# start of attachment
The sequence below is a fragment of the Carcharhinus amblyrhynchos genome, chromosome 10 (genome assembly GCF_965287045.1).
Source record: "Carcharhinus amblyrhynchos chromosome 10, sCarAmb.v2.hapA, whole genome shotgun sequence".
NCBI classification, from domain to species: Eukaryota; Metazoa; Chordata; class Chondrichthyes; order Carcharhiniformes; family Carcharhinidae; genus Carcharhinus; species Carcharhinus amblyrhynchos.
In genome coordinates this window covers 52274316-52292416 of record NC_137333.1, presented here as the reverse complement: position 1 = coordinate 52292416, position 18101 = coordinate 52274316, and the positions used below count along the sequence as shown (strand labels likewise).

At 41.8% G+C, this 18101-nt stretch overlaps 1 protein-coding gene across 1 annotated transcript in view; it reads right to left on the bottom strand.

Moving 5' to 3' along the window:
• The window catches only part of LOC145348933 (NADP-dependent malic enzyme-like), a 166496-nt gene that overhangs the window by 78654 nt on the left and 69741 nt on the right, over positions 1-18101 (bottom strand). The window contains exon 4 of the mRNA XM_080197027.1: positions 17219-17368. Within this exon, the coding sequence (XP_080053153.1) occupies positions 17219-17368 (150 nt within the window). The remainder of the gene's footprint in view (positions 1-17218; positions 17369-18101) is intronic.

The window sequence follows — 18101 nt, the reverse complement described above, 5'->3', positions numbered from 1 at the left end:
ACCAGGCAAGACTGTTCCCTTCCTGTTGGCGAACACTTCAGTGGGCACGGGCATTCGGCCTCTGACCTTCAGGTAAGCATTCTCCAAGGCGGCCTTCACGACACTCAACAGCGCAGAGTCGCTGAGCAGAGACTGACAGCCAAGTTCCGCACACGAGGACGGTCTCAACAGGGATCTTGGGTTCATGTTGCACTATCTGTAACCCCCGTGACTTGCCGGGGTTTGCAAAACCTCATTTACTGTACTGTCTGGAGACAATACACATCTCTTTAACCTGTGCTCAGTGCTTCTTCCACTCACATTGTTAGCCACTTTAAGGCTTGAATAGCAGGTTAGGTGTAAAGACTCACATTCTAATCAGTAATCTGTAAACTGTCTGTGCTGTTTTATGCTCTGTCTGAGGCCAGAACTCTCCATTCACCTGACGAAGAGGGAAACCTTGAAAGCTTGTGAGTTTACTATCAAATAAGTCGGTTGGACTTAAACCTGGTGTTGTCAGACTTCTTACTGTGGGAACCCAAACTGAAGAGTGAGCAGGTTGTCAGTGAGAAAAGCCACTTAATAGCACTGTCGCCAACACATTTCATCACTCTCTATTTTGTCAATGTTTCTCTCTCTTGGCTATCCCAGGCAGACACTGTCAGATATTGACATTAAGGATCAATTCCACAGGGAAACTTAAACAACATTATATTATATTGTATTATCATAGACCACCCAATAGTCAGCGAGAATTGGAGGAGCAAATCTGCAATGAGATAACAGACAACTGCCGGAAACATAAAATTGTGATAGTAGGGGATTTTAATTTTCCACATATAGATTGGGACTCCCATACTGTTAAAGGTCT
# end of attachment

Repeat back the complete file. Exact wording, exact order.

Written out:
The sequence below is a fragment of the Carcharhinus amblyrhynchos genome, chromosome 10 (genome assembly GCF_965287045.1).
Source record: "Carcharhinus amblyrhynchos chromosome 10, sCarAmb.v2.hapA, whole genome shotgun sequence".
NCBI classification, from domain to species: Eukaryota; Metazoa; Chordata; class Chondrichthyes; order Carcharhiniformes; family Carcharhinidae; genus Carcharhinus; species Carcharhinus amblyrhynchos.
In genome coordinates this window covers 52274316-52292416 of record NC_137333.1, presented here as the reverse complement: position 1 = coordinate 52292416, position 18101 = coordinate 52274316, and the positions used below count along the sequence as shown (strand labels likewise).

At 41.8% G+C, this 18101-nt stretch overlaps 1 protein-coding gene across 1 annotated transcript in view; it reads right to left on the bottom strand.

Moving 5' to 3' along the window:
• The window catches only part of LOC145348933 (NADP-dependent malic enzyme-like), a 166496-nt gene that overhangs the window by 78654 nt on the left and 69741 nt on the right, over positions 1-18101 (bottom strand). The window contains exon 4 of the mRNA XM_080197027.1: positions 17219-17368. Within this exon, the coding sequence (XP_080053153.1) occupies positions 17219-17368 (150 nt within the window). The remainder of the gene's footprint in view (positions 1-17218; positions 17369-18101) is intronic.

The window sequence follows — 18101 nt, the reverse complement described above, 5'->3', positions numbered from 1 at the left end:
ACCAGGCAAGACTGTTCCCTTCCTGTTGGCGAACACTTCAGTGGGCACGGGCATTCGGCCTCTGACCTTCAGGTAAGCATTCTCCAAGGCGGCCTTCACGACACTCAACAGCGCAGAGTCGCTGAGCAGAGACTGACAGCCAAGTTCCGCACACGAGGACGGTCTCAACAGGGATCTTGGGTTCATGTTGCACTATCTGTAACCCCCGTGACTTGCCGGGGTTTGCAAAACCTCATTTACTGTACTGTCTGGAGACAATACACATCTCTTTAACCTGTGCTCAGTGCTTCTTCCACTCACATTGTTAGCCACTTTAAGGCTTGAATAGCAGGTTAGGTGTAAAGACTCACATTCTAATCAGTAATCTGTAAACTGTCTGTGCTGTTTTATGCTCTGTCTGAGGCCAGAACTCTCCATTCACCTGACGAAGAGGGAAACCTTGAAAGCTTGTGAGTTTACTATCAAATAAGTCGGTTGGACTTAAACCTGGTGTTGTCAGACTTCTTACTGTGGGAACCCAAACTGAAGAGTGAGCAGGTTGTCAGTGAGAAAAGCCACTTAATAGCACTGTCGCCAACACATTTCATCACTCTCTATTTTGTCAATGTTTCTCTCTCTTGGCTATCCCAGGCAGACACTGTCAGATATTGACATTAAGGATCAATTCCACAGGGAAACTTAAACAACATTATATTATATTGTATTATCATAGACCACCCAATAGTCAGCGAGAATTGGAGGAGCAAATCTGCAATGAGATAACAGACAACTGCCGGAAACATAAAATTGTGATAGTAGGGGATTTTAATTTTCCACATATAGATTGGGACTCCCATACTGTTAAAGGTCT